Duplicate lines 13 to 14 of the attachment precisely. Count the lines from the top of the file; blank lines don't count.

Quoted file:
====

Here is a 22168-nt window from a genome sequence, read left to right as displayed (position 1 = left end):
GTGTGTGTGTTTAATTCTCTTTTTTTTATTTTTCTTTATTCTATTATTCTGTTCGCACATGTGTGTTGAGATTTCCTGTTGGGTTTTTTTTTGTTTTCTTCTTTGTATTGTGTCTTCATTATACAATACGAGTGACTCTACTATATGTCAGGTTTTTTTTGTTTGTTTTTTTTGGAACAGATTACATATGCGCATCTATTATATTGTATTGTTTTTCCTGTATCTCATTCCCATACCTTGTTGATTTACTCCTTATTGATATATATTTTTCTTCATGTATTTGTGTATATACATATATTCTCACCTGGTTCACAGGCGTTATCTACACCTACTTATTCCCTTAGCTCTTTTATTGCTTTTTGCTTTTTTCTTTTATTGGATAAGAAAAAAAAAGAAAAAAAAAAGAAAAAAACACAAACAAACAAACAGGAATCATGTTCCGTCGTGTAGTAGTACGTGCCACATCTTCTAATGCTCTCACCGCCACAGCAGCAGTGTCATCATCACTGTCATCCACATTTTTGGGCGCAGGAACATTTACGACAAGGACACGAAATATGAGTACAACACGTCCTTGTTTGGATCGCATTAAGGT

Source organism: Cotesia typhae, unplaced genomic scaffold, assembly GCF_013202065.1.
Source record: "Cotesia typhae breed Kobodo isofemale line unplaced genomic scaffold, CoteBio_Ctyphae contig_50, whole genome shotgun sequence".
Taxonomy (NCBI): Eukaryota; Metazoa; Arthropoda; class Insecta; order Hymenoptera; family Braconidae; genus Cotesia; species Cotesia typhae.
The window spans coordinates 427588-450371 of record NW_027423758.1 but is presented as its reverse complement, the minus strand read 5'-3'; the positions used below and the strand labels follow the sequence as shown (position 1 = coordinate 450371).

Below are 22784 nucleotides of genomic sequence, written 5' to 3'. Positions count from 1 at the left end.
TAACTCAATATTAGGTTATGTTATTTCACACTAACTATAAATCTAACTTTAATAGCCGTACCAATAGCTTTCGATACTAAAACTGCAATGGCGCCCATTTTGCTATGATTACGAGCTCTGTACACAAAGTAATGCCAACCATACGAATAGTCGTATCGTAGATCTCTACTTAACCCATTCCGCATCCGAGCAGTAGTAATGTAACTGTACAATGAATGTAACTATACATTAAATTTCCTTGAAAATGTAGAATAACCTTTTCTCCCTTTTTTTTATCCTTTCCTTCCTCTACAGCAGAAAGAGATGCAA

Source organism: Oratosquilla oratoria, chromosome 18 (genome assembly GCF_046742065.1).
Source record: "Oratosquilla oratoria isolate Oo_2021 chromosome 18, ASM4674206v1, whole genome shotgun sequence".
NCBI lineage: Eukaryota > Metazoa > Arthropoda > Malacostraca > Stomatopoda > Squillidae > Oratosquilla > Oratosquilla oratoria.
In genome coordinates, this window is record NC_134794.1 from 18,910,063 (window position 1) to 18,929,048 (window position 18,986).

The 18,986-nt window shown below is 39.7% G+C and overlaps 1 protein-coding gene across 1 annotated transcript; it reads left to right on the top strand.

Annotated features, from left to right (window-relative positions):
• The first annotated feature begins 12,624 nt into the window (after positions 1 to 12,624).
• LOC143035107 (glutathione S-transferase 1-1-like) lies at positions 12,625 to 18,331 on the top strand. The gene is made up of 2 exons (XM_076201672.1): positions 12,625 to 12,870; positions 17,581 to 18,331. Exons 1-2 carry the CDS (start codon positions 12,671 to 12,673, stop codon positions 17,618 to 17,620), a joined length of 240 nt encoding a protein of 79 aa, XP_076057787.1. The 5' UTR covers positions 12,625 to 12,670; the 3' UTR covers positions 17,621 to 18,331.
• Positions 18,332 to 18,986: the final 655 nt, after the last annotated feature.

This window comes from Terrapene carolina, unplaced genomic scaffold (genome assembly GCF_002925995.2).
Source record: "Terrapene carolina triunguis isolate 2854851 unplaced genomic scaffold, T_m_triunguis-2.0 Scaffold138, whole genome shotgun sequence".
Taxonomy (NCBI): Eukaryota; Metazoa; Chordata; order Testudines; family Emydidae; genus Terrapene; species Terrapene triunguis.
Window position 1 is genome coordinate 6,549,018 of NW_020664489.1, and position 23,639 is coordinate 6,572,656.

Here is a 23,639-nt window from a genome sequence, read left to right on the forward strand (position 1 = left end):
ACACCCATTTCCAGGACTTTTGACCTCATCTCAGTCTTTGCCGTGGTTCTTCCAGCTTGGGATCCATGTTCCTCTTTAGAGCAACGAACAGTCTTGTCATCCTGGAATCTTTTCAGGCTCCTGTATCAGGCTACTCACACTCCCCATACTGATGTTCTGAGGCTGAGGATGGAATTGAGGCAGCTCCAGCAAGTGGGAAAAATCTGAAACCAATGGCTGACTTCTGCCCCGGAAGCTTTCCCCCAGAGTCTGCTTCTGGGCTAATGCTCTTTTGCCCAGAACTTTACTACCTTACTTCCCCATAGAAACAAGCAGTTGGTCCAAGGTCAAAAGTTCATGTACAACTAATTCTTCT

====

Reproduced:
The 18,986-nt window shown below is 39.7% G+C and overlaps 1 protein-coding gene across 1 annotated transcript; it reads left to right on the top strand.

Annotated features, from left to right (window-relative positions):